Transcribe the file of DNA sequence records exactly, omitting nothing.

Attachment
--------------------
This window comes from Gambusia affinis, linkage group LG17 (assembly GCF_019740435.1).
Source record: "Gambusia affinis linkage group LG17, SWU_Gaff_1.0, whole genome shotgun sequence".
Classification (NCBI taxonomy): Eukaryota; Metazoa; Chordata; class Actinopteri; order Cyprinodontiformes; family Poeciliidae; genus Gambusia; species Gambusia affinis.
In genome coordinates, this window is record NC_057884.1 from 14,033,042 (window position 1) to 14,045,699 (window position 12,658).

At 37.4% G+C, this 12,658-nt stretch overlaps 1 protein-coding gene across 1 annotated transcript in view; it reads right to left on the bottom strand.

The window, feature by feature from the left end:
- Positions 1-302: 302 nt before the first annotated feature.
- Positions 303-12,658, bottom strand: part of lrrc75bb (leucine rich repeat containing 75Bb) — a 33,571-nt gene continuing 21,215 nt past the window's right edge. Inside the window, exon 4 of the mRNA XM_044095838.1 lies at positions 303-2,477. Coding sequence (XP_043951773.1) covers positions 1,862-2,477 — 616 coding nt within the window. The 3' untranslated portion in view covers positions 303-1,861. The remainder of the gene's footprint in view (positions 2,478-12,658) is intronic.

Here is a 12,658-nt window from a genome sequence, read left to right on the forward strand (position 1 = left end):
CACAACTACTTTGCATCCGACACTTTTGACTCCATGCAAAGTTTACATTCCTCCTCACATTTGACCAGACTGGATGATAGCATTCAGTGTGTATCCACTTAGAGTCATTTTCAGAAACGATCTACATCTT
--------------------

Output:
This window comes from Gambusia affinis, linkage group LG17 (assembly GCF_019740435.1).
Source record: "Gambusia affinis linkage group LG17, SWU_Gaff_1.0, whole genome shotgun sequence".
Classification (NCBI taxonomy): Eukaryota; Metazoa; Chordata; class Actinopteri; order Cyprinodontiformes; family Poeciliidae; genus Gambusia; species Gambusia affinis.
In genome coordinates, this window is record NC_057884.1 from 14,033,042 (window position 1) to 14,045,699 (window position 12,658).

At 37.4% G+C, this 12,658-nt stretch overlaps 1 protein-coding gene across 1 annotated transcript in view; it reads right to left on the bottom strand.

The window, feature by feature from the left end:
- Positions 1-302: 302 nt before the first annotated feature.
- Positions 303-12,658, bottom strand: part of lrrc75bb (leucine rich repeat containing 75Bb) — a 33,571-nt gene continuing 21,215 nt past the window's right edge. Inside the window, exon 4 of the mRNA XM_044095838.1 lies at positions 303-2,477. Coding sequence (XP_043951773.1) covers positions 1,862-2,477 — 616 coding nt within the window. The 3' untranslated portion in view covers positions 303-1,861. The remainder of the gene's footprint in view (positions 2,478-12,658) is intronic.

Here is a 12,658-nt window from a genome sequence, read left to right on the forward strand (position 1 = left end):
CACAACTACTTTGCATCCGACACTTTTGACTCCATGCAAAGTTTACATTCCTCCTCACATTTGACCAGACTGGATGATAGCATTCAGTGTGTATCCACTTAGAGTCATTTTCAGAAACGATCTACATCTT